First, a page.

- Page 1Lenovo ThinkPad Tablet
- Page 2 Connectivity, Screen, Cameras and Buttons
- Page 3 Folio Keyboard and Optical Trackpad
- Page 4 Interface, Stylus and Software
- Page 5 Performance, Battery, Value and Verdict
Of course tablets don’t need to be just for play. Aside from its stylus, which we’ll cover in a moment, the ThinkPad’s Folio keyboard and case combo is a great productivity accessory. It also makes Lenovo’s tablet one of the few alternatives to Asus’ Transformer range to come with an optional first-party keyboard attachment.
Like the tablet itself, the first thing we noticed about the Keyboard Folio case was that it’s rather chunky and a tad heavy (with the Stylus also on board it brings the tablet’s weight to a laptop-beating 1.54kg!). Of course, you’re not just getting a keyboard, but also a protective case; something that’s worth remembering when comparing to the likes of the Transformer. The case is made from thick, quality leather, and does a great job protecting the tablet. Only the magnetic clasp isn’t as secure as we might have liked, in that it can come undone when sliding the case into a tight-fitting compartment.
Opening the folio case up, you slide the tablet into guide rails at the base (making sure the protective door covering the USB port is open) and secure it with a flexible plastic clasp up top. Once it’s secured there is no chance of it falling out even if you were to drop it. You can rest the tablet’s base on any of the three magnetic grooves above the keyboard, giving you different inclines. Thanks to the flexibility of this system you shouldn’t have any trouble getting the ideal screen angle and fitting the tablet plus folio case on even the most cramped plane or train table.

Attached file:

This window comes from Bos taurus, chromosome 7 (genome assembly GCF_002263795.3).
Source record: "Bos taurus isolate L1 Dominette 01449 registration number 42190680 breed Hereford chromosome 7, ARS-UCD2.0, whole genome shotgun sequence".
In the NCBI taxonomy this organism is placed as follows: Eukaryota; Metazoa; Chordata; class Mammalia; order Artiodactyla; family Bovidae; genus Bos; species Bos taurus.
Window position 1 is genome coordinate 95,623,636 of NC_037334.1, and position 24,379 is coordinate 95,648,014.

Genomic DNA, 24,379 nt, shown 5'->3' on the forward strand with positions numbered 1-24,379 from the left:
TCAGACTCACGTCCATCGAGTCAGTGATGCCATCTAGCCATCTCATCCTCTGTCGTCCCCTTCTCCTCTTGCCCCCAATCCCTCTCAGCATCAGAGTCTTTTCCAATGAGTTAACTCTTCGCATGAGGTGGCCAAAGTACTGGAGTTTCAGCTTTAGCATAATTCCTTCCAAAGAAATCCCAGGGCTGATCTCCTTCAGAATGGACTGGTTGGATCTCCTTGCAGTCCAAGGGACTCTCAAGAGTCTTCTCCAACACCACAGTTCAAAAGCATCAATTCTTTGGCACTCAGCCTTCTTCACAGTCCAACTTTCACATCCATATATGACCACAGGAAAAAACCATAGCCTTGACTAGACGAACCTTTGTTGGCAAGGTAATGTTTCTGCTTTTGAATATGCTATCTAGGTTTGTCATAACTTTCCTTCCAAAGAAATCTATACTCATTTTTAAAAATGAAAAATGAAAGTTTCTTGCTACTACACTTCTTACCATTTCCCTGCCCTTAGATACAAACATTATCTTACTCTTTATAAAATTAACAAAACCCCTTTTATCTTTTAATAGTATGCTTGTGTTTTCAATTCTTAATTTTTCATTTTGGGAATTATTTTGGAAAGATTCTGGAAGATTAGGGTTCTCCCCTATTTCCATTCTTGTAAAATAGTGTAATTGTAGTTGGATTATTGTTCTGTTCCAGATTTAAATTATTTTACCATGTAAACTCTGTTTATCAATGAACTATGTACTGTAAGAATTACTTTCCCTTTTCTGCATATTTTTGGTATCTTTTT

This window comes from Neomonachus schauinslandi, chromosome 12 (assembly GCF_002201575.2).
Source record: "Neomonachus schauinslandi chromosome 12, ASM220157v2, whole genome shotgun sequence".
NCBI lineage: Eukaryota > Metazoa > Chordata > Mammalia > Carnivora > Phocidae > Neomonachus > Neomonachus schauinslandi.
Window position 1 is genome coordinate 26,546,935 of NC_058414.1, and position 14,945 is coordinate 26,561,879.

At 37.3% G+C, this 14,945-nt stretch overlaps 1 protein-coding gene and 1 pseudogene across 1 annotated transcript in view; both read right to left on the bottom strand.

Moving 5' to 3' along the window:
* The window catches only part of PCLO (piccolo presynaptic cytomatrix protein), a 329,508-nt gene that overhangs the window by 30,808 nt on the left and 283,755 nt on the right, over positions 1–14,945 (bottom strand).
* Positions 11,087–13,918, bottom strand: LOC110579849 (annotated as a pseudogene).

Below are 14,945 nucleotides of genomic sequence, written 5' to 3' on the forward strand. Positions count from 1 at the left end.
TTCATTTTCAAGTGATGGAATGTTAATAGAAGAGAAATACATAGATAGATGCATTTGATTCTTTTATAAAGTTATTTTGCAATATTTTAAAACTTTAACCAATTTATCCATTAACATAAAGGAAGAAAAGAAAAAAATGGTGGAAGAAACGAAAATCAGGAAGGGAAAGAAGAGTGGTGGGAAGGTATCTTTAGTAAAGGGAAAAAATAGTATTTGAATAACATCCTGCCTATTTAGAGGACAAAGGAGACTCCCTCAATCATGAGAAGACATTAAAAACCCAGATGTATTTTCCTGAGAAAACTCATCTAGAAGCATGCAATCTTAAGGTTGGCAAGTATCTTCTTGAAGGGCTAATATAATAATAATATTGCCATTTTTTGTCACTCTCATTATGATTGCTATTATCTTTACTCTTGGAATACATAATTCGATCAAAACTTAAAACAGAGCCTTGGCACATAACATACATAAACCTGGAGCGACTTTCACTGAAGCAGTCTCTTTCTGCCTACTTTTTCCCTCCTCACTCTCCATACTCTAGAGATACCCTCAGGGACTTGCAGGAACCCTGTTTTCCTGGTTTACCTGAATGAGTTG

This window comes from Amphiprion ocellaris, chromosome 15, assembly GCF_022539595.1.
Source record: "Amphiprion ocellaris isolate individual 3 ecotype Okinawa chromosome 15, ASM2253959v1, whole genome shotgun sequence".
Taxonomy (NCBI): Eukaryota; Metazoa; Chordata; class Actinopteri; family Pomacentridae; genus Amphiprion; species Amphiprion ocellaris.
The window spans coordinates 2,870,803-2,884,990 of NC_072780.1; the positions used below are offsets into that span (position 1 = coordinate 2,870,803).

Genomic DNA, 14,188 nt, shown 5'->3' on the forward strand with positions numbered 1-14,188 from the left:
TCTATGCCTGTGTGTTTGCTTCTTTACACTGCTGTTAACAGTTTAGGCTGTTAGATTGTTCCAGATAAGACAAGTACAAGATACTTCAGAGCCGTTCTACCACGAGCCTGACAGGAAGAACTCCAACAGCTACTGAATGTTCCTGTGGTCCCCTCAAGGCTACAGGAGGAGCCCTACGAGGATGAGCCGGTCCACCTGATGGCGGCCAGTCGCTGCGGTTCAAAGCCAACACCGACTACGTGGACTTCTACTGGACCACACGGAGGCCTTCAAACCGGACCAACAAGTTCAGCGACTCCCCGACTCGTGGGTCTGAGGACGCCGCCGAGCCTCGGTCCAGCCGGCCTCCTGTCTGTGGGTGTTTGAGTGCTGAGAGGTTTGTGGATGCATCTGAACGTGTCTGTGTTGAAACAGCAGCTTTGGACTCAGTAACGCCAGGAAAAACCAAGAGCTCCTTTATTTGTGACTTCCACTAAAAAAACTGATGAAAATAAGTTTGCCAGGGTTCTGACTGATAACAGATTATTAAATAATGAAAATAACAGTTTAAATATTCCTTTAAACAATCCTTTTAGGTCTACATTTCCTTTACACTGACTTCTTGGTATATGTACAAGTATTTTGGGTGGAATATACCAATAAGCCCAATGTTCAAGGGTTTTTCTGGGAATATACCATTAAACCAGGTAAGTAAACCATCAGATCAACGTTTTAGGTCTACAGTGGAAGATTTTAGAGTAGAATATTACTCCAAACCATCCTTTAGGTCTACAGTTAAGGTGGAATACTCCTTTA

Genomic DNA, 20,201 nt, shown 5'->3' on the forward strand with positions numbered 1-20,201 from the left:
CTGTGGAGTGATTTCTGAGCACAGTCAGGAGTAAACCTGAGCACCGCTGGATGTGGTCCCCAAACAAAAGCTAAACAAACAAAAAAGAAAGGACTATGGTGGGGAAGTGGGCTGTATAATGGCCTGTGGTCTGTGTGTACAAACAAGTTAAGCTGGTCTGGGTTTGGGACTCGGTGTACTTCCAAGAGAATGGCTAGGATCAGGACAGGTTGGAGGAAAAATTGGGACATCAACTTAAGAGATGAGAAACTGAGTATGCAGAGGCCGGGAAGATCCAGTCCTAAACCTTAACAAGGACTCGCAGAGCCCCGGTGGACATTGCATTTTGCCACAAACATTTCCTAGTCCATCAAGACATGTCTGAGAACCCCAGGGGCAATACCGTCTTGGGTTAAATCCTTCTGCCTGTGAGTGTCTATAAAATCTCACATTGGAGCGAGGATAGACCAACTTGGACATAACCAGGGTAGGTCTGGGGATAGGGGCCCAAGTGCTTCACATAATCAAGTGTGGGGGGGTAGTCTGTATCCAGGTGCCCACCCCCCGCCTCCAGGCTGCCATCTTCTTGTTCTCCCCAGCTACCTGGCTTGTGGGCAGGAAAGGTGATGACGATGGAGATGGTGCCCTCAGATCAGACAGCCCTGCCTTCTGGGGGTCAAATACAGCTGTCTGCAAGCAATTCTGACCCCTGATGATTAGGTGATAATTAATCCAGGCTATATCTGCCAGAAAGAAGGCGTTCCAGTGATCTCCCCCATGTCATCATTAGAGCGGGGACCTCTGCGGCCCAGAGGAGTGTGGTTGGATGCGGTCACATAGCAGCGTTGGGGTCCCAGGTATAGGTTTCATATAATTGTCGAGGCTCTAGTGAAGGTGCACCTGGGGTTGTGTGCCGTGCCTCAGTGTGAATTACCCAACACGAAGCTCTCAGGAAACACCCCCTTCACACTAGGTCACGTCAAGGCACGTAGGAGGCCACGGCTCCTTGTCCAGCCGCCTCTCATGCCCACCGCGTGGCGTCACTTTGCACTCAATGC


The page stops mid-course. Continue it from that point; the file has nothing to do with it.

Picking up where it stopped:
Conversely, this system isn’t the most secure on your lap, and you have to make sure the rear corners of the folio rest securely on your knees if you don’t want it to come apart. Lap usage also brings out the keyboard’s one disadvantage: there’s a surprising amount of flex when it’s not used on a flat surface. And that’s a shame, as this and the lack of palm rests (if you’re the kind of typist bothered by that) are the only niggles in what is otherwise an amazing typing experience. Let’s just put it this way: in every other regard, this is as good as tablet keyboards get.
If you’ve read our recent review of the Lenovo ThinkPad X121e you’ll know just how enamoured we were of that laptop’s keyboard, and amazingly the Folio’s one is almost as accomplished. Layout is superb, with most commonly-used keys full-size – including right-shift. Only peripheral keys and Enter have slimmed to fit, but they’re all still perfectly usable and we didn’t make any errors when tapping out lengthy documents – unlike initial experiences with Asus’ Transformer and Transformer Prime.
A full set of dedicated Android shortcut keys is provided along with media controls and Page Up/Down. The matt, solid keys are well-spaced and lightly curved to ideally accommodate your fingers. Flex aside, feedback is great with plenty of travel and a nicely defined click.
You also get what at first glance looks like a traditional ThinkPad TrackPoint (a rubberized mini-joystick touchpad alternative), but the little red nubbin nestled in the keyboard here is actually an optical trackpad. This isn’t as nice to use as a standard TrackPoint but does come in handy on occasion, and we’d rather have it than not.